“We found a clear link between a child’s composition of fatty acids and allergy,” Ann-Sofie Sandberg, one of the researchers behind the study, told the Dagens Nyheter (DN) daily.
The study, a cooperation between Chalmers University of Technology, the Sahlgrenska Academy and Umeå University, is based on blood taken from the umbilical cords of 129 children born in Östersund in northern Sweden 1996-1997.
The blood samples have then been compared with allergy tests taken on the children up to the age of thirteen.
Some 48 of the children showed no signs of allergies during their upbringing while 44 had respiratory conditions and 37 had allergic eczema.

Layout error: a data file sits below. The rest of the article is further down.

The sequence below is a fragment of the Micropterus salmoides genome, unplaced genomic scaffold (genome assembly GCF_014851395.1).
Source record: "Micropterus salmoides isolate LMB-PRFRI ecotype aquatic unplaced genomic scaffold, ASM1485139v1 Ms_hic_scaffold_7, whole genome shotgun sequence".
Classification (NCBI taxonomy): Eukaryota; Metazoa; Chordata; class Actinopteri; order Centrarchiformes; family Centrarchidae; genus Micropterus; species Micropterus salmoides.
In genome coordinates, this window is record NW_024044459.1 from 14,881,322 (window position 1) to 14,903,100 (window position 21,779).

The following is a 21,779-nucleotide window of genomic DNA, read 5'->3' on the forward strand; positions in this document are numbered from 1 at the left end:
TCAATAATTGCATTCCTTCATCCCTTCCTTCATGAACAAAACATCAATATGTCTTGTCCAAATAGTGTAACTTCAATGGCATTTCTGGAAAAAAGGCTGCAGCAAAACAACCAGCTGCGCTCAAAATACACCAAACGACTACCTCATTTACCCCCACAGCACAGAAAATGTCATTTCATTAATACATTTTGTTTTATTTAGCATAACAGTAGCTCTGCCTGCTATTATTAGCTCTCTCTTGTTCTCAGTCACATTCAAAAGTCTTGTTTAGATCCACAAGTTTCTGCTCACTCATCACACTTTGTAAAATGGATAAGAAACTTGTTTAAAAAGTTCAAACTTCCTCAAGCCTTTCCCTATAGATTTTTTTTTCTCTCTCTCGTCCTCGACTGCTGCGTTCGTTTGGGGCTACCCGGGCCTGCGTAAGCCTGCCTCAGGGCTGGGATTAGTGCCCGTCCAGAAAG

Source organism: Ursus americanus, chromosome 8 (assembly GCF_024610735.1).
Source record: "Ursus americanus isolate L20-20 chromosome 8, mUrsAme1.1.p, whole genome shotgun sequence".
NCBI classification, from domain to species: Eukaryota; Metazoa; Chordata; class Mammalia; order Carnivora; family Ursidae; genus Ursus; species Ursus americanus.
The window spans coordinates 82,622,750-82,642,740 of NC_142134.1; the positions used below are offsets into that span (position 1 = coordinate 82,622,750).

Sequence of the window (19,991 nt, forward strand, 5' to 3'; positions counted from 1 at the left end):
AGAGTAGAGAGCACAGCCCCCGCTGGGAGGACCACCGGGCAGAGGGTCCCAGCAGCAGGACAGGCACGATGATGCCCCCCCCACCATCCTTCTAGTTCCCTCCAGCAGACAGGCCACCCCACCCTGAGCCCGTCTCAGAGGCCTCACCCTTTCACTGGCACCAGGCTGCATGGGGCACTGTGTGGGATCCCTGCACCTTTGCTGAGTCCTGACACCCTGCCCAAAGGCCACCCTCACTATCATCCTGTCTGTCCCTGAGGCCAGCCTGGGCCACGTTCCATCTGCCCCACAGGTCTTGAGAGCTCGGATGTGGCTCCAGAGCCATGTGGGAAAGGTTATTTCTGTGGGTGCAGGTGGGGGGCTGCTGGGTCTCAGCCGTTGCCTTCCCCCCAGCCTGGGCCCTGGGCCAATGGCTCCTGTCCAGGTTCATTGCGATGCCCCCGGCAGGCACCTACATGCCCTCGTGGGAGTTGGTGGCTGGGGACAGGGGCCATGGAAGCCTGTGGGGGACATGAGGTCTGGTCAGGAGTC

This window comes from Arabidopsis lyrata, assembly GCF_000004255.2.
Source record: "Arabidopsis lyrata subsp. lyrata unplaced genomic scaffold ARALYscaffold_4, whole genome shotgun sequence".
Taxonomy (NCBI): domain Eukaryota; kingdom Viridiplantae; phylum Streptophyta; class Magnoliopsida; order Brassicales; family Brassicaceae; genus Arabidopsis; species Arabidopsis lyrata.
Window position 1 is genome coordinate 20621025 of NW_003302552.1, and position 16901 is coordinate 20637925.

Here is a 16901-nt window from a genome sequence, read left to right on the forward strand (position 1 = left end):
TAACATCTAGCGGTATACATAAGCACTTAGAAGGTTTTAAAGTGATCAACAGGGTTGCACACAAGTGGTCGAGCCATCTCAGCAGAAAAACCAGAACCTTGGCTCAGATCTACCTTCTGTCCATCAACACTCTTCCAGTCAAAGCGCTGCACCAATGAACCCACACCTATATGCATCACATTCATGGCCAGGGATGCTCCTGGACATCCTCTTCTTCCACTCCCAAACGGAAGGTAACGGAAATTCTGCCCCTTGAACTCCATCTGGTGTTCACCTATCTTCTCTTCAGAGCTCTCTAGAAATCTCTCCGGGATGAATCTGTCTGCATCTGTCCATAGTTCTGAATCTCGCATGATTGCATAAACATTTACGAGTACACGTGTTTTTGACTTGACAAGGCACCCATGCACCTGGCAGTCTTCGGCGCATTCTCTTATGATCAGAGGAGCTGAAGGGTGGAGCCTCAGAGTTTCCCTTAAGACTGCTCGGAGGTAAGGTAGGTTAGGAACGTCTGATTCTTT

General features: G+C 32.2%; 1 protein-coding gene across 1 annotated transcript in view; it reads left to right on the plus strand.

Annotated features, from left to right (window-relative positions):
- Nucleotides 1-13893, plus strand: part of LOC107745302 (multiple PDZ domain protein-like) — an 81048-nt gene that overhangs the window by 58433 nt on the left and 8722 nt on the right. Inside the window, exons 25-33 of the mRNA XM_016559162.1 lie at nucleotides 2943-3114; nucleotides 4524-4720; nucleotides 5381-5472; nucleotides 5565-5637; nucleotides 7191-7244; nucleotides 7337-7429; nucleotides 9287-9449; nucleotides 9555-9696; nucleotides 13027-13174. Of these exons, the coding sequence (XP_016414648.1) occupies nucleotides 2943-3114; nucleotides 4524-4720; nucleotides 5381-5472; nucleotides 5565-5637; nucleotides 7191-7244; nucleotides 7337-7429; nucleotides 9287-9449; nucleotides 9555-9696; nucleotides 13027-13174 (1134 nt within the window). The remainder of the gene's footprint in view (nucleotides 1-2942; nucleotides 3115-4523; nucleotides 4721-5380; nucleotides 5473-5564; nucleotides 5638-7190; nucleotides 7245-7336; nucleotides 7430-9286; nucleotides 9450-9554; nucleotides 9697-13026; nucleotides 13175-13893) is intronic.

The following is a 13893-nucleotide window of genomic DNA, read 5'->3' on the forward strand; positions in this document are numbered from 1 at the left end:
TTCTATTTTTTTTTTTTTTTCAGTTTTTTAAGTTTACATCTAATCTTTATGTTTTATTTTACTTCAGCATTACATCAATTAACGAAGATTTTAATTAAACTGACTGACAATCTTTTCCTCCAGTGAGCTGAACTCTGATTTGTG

The study showed that the children who suffered from allergies at age 13 had a higher proportion of polyunsaturated fats in their blood at birth than those who did not develop allergies.
Children who were allergy-free during their early years were however found to have a higher percentage of mono-unsaturated fat, the study showed.
The conclusion has been drawn that omega 3 fatty acids are behind the development and Ann-Sofie Sandberg warned against the addition of the acids in milk replacement products and in the diet of pregnant women.
“I don’t want discourage the diet (including fatty fish), but from diet additives with omega 3,” she told DN.
Sandberg explained that the study doesn’t apply to adults as allergies are determined by the months of pregnancy and the child’s first years. She also underlined that omega 3 additives can be useful later in life to cut the risk of heart disease.
The study has been published in the academic journal PLOS One.